2020: The Year of the Advocate
December 15, 2020
Millions of Americans are counting down the 16 days remaining in what can only be described as a very difficult year during which one unexpected curveball after another was tossed across the plate at breakneck speed.
Credit unions hit those curveballs out of the park and were able to serve their teams and their members in ways that perhaps not even Credit Union Movement founders thought possible.
Before you take a well-deserved 7th inning stretch this month, take a moment to reflect on your accomplishments as an advocate, and how 2020’s best practices can serve the industry moving forward.
Here is a snapshot of some of the remarkable accomplishments credit union advocacy paved the way for, from the beltway to the statehouses in Idaho, Oregon, and Washington.
A key win early in the pandemic was regulatory agencies’ willingness to implement a streamlined offsite examination process. This has allowed credit unions to operate more efficiently, with fewer disruptions.
Where legislation did not already exist allowing remote notarization or the ability to hold virtual board and annual meetings, state and federal regulators granted those flexibilities. This not only provided efficiencies, it protected the health and safety of employees and credit union members.
Both state and federal regulators acknowledge the impact that an influx of cash deposits is having on credit union net worth ratio requirements and have outlined processes for flexibility as a result. Idaho Senator Mike Crapo, who chairs the influential Committee on Banking, Housing, and Urban Affairs, and NCUA Chair Rodney Hood, have heard credit unions’ voices and expressed their support for capital relief.
Advocacy resulted in NCUA including military families in calculations for Low-Income Credit Union designation, removing an important service roadblock for many defense credit unions.
Regulatory advocacy also resulted in a win for Main Street families when the Federal Reserve Board implemented an interim Regulation D rule allowing consumers to make unlimited transfers and withdrawals from their savings accounts.
More credit union advocates than ever engaged in advocacy with elected federal officials from the Northwest. That played a key role in legislative and regulatory flexibility that helped Main Street.
For example, the earliest drafts of the CARES Act did not specifically mention credit unions as vehicles to deliver financial aid to Americans. Advocacy changed that, and after the Act was signed into law, Northwest credit unions quickly provided $945 million in forgivable Paycheck Protection Program to more than 21,000 small businesses.
The advocacy army mobilized to pass legislation updating the Credit Union Act in the areas of lending, investments, fixed asset flexibility, and tax advantaged savings plans. Advocacy also resulted in passage of a bill that advances lienholder notification on towed vehicles.
Credit union advocates joined NWCUA in countless virtual meetings with legislators and candidates throughout the year and worked to lay the groundwork for the 2021 legislative agenda. The process of educating newly elected lawmakers about the Credit Union Difference is already underway!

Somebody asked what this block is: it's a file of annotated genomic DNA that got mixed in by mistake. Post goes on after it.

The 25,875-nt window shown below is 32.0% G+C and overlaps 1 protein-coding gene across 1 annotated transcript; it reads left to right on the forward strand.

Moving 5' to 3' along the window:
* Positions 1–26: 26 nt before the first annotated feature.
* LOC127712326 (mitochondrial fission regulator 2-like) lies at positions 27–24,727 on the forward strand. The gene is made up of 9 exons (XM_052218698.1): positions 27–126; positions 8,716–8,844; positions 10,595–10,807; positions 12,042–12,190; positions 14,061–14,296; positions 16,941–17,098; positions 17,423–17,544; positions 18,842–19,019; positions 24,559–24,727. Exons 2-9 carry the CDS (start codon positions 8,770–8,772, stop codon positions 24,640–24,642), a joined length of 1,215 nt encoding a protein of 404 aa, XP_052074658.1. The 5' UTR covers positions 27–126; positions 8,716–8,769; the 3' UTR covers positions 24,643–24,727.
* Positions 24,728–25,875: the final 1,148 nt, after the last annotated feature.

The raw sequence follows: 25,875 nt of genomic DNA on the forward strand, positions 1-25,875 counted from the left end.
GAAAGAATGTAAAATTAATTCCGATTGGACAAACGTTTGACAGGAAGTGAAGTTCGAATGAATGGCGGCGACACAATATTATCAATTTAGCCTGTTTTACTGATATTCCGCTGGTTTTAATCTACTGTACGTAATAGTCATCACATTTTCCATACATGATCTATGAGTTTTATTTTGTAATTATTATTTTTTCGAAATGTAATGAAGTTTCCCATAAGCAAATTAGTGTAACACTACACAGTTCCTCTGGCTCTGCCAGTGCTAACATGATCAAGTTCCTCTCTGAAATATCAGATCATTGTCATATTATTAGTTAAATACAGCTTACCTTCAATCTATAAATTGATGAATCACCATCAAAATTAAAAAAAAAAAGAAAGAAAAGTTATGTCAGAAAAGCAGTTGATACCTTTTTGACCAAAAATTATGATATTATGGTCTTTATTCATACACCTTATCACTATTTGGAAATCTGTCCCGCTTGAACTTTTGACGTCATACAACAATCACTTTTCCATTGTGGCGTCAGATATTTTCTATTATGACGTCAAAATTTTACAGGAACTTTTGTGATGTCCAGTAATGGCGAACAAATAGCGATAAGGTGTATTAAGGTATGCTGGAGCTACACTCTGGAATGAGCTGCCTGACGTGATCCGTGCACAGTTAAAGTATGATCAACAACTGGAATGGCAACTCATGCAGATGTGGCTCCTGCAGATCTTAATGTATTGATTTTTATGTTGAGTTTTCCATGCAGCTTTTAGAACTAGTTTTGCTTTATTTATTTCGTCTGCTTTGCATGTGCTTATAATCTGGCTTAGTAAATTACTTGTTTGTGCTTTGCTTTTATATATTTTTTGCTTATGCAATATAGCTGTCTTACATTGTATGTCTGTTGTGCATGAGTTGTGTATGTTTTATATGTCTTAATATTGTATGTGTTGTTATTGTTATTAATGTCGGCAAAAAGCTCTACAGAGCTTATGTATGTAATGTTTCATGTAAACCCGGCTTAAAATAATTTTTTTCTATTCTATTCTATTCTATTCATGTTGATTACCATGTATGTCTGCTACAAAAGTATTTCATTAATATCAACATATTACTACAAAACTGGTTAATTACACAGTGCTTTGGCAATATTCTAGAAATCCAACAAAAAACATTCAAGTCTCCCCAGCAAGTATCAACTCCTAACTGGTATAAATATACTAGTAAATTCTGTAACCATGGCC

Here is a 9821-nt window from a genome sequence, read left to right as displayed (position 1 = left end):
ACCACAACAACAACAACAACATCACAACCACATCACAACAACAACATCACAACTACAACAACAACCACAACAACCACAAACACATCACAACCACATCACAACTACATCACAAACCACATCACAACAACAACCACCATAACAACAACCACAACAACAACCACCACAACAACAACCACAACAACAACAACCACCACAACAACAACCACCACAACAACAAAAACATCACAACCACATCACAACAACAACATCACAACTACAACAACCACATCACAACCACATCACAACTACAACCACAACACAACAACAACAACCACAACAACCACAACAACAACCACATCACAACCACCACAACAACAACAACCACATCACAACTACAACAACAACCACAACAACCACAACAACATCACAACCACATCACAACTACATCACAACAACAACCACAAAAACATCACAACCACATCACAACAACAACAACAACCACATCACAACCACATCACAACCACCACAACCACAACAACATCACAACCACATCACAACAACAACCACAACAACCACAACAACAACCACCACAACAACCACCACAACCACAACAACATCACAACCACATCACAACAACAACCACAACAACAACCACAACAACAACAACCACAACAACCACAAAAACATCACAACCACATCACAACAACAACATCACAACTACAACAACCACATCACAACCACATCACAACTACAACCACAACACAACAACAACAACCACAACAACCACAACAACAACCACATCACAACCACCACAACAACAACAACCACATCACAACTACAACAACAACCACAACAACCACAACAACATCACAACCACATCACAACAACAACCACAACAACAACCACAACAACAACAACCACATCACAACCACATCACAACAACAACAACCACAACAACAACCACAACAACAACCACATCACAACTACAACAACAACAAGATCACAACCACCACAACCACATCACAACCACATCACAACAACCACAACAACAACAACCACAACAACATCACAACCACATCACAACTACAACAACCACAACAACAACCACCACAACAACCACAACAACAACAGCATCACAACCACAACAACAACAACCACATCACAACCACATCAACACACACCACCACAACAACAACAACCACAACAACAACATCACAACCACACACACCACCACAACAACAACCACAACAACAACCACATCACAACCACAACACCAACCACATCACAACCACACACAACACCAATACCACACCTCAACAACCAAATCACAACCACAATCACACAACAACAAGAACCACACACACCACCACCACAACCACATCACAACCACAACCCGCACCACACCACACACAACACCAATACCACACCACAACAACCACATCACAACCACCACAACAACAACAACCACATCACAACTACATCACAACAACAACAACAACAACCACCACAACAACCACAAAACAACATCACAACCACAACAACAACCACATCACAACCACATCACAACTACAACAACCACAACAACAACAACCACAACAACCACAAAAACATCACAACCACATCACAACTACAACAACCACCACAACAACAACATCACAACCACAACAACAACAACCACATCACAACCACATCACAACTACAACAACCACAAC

Although a “short session” was scheduled for the legislature by law this year, the list of priorities was long. Credit unions were at the table throughout, providing frequent input on guidance and rules, and on proposed mortgage moratorium legislation.
As they saw credit unions stepping up time after time to provide extraordinary service to members during the pandemic, state leaders turned to credit unions to help distribute emergency payments to consumers, and grants to small businesses.
Advocacy protected credit unions’ tax structure, resulted in regulatory relief, provided insight on data security, marijuana banking, and notarization.
Year around, Oregon advocates worked to share the credit union story with legislators and to help elect champions.
While credit unions in the Evergreen State were providing unprecedented loan deferrals, Paycheck Protection Program loans, and other services to help members cope with COVID-19, they leaned into advocacy. Washington advocates worked closely with NWCUA in discussions with the Governor’s office and with legislators regarding mortgage regulation proposals, expedited remote notarization, protection of the tax structure, and other key issues that helped credit unions navigate the pandemic.
Advocates joined NWCUA in providing virtual testimony that demonstrated how they were helping their members. Communications with regulators and lawmakers ensured that regulations and mandates did not negatively impact member or community service.
Engagement in the elections helped to elect legislators in both chambers, and on both sides of the political aisle, who will support credit unions in the coming session.
NWCUA’s member-driven Work Groups and Governmental Affairs Committees worked throughout the year to help develop a robust policy advancement agenda for 2021 and beyond. Learn more at virtual, “Day at the Capitol” meetings scheduled in each state early next year. Details will be provided in the near future. Please mark your calendars for these dates:
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Posted in Advocacy News.